Japan will proceed with the Tokyo 2020 Olympics despite concerns raised by Japanese health officials and others from around the world who worry about the outcome of such an enormous global event while the pandemic is still raging there.
The Games have been postponed once already in 2020 due to the pandemic.
“It’s not normal to have the Olympics in a situation like this,” said Shigeru Omi, Japan’s senior adviser on the ongoing coronavirus pandemic. Omi did not say outright that the games should be cancelled, but strongly believes that they pose a risk of elevated infection rates in Japan.
Pandemic still surging in Japan
Japan went into lockdown at the beginning of May due to a sudden surge in COVID-19 cases. The country was experiencing 6,000 new cases every day, as opposed to the 1,000 daily coronavirus cases that had been diagnosed per day back in early March, according to research taken from a New York Times database.
Japan also lags far behind almost all other developed nations in its effort to vaccinate citizens. As of June 2, only 3.0% of all Japanese citizens were fully vaccinated, with just 8.7% having received one shot, according to figures from the coronavirus tracking website Ourworldindata.org.
The Japan Times admitted earlier in April that the situation was “grim,” with a paltry 1% of Japanese vaccinated, as opposed to the stellar figures coming out of the UK, Israel and the United States, where at least half of the populace has had at least one dose of a coronavirus inoculation by the time.
In Japan, which has no domestic coronavirus vaccine, the nationwide vaccination of all medical personnel began way back in February. By now, the government planned that senior citizens — who make up a substantial percentage of the population — would start to receive the vaccine.
The U.S.-based Pfizer and Moderna firms, along with UK-based AstraZeneca, were to be the only pharmaceutical companies providing the vaccine to Japan — but the Moderna shot is still undergoing tests in Japan and it is unknown when it might be approved for use.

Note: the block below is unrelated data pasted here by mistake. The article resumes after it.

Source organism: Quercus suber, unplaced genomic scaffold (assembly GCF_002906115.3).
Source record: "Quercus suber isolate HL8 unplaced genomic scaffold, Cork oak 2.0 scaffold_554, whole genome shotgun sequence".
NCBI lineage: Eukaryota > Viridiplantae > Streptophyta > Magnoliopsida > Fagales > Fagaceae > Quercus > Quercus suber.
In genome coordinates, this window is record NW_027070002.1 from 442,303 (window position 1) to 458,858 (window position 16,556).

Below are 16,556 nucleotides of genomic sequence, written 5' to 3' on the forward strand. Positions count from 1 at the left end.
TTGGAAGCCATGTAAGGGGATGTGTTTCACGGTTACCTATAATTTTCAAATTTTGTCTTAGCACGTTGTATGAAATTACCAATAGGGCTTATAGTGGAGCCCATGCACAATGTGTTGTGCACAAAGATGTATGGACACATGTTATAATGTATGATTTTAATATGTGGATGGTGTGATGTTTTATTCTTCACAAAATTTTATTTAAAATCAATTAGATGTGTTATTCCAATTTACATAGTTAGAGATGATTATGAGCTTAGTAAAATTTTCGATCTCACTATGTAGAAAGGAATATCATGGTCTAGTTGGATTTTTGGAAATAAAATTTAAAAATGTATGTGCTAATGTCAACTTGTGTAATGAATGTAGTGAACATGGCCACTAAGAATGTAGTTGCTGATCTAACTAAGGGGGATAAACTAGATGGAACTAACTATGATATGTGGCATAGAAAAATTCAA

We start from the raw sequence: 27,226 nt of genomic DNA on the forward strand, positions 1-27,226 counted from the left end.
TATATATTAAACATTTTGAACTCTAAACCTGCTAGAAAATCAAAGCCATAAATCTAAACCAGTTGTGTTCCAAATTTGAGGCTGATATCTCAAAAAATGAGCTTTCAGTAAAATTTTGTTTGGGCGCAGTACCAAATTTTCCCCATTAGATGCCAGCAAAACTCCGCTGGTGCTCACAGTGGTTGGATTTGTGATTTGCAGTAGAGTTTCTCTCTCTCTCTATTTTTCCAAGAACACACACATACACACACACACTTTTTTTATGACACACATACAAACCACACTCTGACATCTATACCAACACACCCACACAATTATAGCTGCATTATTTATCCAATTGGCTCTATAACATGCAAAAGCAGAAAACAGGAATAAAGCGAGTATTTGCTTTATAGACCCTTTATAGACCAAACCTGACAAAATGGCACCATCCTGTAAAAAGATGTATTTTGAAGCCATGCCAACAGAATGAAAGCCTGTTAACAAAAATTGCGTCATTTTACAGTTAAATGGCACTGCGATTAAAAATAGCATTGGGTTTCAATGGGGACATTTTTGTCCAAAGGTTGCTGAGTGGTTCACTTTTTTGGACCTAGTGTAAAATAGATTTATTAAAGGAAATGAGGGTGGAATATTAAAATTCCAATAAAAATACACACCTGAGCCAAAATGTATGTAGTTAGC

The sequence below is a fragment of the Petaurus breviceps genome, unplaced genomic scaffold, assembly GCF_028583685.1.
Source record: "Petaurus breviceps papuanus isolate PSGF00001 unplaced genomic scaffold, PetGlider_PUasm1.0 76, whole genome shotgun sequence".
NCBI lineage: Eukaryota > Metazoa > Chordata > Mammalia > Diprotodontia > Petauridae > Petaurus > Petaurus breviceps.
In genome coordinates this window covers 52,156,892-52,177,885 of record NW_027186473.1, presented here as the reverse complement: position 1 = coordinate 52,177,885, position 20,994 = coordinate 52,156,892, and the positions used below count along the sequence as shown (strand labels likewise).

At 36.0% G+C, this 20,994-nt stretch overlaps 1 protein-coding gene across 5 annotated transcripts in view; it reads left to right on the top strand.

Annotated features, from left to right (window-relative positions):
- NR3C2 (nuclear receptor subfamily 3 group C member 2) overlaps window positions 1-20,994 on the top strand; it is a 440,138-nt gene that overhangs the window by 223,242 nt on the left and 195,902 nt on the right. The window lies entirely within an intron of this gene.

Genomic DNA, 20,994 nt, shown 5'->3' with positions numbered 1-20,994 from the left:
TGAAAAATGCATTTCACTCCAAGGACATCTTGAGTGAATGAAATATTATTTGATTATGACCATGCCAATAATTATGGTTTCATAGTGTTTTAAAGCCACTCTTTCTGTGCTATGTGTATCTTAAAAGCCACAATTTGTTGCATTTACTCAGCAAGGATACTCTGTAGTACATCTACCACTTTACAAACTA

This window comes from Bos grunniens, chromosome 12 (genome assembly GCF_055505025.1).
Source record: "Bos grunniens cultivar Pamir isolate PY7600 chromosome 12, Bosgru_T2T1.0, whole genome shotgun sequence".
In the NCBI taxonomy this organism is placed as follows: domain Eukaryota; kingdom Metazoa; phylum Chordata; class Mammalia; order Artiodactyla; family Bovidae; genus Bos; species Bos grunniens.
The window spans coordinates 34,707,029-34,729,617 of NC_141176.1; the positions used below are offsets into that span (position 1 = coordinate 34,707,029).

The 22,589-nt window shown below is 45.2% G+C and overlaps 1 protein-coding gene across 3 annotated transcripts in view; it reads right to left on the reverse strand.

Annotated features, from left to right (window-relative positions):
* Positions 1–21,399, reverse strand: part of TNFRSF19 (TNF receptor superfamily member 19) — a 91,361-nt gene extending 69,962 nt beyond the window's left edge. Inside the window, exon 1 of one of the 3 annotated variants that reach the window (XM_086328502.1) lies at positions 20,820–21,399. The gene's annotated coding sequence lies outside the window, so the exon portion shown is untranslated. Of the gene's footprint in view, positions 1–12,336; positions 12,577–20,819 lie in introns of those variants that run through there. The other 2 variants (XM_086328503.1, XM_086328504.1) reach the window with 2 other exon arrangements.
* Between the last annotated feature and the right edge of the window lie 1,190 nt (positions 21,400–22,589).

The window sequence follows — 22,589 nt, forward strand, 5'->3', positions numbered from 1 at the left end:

As of March 1 there were only 1,400 inoculation boxes, representing 1.35 million to 1.6 million shots, in the entire country. “At this rate,” one doctor told Playboy in an interview, “it will take 16 years to get everyone fully vaccinated.”
Japan’s grand plan to have 36 million people fully vaccinated by the end of June is “Impossible,” according to an unnamed Japanese medical journalist also interviewed for the Playboy article.
Japan insists that the Tokyo 2020 Olympics must be held
Seiko Hashimoto, the head of the Tokyo 2020 Olympic’s organizing committee, has insisted that the Games be held despite Japan’s hectic vaccination effort and Shigeru Omi’s warning. Omi has also stated that “If we are going to hold the Games under these circumstances … then I think it’s the Olympic organisers’ responsibility to downsize the scale of the event and strengthen coronavirus control measures as much as possible.”
The Games have attempted to make such efforts by banning overseas fans from attending.
Japan won’t require Olympic participants to be vaccinated, but the IOC is encouraging inoculations and has secured Chinese-made doses for athletes in countries without access to them.
Tens of thousands of athletes and other Olympic participants arriving from overseas will be able to skip quarantine, and are not required to show proof of vaccination.